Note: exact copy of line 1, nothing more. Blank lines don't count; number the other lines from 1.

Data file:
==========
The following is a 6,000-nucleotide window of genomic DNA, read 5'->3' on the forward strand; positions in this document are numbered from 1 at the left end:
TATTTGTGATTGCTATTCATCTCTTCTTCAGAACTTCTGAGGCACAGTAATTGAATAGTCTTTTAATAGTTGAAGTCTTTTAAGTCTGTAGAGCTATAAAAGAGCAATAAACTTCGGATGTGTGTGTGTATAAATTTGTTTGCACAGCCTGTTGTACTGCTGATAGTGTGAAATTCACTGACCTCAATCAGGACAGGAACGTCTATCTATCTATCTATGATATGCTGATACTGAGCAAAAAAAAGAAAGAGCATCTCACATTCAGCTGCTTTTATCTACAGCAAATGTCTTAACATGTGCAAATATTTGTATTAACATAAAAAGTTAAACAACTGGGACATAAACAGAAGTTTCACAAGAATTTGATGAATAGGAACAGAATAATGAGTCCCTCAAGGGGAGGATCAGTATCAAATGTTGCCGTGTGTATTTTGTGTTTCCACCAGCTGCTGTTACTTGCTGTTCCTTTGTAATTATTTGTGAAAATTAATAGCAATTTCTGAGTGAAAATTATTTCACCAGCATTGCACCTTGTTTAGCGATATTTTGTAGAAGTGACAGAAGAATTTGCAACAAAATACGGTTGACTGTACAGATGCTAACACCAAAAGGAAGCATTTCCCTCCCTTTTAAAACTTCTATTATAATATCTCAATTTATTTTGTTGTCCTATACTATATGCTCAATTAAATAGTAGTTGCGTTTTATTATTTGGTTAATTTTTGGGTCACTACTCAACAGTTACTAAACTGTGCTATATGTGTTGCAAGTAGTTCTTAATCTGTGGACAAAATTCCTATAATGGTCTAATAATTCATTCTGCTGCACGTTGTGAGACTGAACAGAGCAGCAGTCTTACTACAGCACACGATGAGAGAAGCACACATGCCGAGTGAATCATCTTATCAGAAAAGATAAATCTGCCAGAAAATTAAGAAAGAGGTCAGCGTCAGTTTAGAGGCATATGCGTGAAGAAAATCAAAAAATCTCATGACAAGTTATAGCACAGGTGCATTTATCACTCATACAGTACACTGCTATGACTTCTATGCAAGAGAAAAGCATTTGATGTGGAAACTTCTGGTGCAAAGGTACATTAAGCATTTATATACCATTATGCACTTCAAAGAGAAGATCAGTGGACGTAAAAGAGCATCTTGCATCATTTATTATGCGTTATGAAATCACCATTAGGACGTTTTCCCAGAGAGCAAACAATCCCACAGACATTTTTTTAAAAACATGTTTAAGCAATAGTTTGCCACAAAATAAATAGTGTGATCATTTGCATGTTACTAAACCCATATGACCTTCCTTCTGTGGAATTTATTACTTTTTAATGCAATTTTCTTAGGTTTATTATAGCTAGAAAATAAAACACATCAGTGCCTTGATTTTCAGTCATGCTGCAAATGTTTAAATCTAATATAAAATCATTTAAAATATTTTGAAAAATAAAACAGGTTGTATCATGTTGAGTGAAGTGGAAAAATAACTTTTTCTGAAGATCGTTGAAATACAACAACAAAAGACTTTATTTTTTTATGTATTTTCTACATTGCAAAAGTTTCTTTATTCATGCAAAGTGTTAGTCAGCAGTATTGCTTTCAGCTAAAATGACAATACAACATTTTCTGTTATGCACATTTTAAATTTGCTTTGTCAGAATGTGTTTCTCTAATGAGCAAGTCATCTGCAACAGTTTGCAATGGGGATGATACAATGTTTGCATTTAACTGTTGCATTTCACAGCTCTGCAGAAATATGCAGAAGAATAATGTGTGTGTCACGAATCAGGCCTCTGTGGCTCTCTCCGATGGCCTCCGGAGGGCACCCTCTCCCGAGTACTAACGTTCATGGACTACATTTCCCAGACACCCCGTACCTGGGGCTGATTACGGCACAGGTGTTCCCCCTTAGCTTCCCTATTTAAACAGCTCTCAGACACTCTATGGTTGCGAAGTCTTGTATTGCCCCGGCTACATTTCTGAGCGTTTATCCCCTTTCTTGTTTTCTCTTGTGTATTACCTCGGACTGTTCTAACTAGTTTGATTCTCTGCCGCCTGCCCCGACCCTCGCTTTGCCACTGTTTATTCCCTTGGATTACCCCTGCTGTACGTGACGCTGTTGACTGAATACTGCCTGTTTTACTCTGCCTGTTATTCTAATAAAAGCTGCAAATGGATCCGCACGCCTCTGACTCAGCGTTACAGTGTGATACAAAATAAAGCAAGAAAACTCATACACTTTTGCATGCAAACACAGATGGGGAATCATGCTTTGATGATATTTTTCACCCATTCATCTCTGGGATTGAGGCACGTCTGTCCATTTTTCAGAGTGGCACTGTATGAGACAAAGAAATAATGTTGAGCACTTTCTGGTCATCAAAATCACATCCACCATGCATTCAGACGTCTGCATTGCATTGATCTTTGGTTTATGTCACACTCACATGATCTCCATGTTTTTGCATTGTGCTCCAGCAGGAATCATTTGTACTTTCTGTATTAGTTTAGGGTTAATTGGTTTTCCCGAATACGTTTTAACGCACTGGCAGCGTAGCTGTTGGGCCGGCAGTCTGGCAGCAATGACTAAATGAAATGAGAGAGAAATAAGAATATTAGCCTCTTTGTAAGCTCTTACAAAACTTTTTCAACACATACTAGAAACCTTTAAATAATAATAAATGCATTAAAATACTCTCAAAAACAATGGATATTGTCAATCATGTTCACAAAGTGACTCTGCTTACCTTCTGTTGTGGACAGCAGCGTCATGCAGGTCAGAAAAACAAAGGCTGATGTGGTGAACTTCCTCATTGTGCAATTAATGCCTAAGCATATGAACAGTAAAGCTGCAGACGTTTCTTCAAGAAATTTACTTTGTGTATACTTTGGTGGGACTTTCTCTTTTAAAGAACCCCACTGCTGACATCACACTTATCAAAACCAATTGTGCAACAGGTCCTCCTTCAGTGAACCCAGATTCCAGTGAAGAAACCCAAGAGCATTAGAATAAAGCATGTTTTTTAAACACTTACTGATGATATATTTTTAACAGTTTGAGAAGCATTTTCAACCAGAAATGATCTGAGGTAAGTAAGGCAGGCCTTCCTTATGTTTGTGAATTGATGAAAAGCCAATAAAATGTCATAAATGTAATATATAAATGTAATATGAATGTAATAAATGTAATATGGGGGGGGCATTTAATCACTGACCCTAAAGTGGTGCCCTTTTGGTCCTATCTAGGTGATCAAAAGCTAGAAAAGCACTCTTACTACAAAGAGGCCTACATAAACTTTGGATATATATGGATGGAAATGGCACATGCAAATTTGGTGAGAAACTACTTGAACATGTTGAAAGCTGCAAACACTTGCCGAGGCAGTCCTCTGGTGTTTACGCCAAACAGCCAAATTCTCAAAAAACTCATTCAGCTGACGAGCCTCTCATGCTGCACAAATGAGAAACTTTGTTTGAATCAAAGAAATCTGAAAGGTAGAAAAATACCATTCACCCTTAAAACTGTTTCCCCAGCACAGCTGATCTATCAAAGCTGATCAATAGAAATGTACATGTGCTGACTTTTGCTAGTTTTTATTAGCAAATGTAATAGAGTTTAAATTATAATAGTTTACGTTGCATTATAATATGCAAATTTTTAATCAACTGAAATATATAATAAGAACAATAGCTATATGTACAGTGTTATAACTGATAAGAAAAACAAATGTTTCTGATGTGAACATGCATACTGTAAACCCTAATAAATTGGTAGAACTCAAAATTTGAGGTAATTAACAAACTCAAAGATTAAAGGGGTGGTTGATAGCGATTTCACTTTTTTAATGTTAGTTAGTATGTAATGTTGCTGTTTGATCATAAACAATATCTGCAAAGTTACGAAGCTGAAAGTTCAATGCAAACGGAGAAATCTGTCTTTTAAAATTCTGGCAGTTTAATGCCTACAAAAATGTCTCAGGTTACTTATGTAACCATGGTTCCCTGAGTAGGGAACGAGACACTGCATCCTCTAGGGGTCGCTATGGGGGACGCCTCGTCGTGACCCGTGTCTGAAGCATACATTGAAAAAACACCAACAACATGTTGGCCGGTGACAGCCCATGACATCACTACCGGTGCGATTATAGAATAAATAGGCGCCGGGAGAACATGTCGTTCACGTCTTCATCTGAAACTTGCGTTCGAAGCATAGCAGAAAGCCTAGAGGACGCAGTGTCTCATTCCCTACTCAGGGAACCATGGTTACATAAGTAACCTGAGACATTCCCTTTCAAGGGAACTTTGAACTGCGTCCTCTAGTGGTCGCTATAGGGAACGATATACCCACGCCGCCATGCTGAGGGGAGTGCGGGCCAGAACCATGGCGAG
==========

The following is a 6,000-nucleotide window of genomic DNA, read 5'->3' on the forward strand; positions in this document are numbered from 1 at the left end: